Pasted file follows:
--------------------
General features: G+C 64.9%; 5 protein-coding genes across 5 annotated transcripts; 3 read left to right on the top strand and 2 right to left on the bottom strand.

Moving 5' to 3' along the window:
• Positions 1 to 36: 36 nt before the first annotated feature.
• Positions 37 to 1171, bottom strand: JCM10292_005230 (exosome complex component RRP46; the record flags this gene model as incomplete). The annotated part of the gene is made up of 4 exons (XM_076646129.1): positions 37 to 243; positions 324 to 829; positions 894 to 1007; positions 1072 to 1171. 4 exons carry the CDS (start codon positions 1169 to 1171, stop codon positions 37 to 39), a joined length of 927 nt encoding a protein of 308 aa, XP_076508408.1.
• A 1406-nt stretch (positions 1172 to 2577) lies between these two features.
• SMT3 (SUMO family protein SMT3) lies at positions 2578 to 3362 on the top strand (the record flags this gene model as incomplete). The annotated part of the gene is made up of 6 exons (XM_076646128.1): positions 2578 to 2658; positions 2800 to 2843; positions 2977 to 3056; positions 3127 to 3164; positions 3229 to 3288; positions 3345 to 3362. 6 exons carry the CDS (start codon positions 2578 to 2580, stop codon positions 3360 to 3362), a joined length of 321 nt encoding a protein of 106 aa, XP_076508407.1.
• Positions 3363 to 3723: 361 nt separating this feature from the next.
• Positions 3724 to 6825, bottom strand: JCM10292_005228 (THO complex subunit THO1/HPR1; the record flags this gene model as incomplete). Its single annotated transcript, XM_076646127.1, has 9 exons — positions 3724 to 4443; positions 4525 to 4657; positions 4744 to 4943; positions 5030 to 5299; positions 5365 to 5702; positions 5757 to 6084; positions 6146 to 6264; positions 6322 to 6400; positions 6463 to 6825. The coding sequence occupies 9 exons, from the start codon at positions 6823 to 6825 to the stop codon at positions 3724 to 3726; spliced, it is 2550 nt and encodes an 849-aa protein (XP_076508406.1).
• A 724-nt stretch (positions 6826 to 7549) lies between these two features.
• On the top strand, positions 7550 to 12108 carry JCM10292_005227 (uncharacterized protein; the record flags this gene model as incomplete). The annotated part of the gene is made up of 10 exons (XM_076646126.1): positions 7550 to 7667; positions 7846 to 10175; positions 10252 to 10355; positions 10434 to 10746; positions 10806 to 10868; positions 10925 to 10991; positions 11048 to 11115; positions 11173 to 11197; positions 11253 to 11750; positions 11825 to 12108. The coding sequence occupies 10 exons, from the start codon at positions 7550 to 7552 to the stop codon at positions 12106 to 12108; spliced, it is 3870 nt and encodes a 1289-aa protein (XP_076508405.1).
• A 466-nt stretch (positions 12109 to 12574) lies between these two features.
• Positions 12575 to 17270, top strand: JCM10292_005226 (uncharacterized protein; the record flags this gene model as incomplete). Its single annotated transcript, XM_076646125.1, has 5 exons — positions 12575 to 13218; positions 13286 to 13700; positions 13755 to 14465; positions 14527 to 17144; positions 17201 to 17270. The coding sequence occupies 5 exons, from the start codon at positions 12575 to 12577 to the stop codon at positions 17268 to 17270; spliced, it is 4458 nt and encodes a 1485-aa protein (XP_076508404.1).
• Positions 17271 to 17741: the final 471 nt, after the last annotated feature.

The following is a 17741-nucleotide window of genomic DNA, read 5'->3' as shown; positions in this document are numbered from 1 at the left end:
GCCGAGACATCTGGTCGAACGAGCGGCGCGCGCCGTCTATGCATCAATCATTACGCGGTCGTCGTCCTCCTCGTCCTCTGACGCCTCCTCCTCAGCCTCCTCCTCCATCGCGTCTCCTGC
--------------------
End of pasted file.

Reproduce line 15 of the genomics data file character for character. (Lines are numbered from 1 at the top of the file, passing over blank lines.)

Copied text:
GCCGAGACATCTGGTCGAACGAGCGGCGCGCGCCGTCTATGCATCAATCATTACGCGGTCGTCGTCCTCCTCGTCCTCTGACGCCTCCTCCTCAGCCTCCTCCTCCATCGCGTCTCCTGC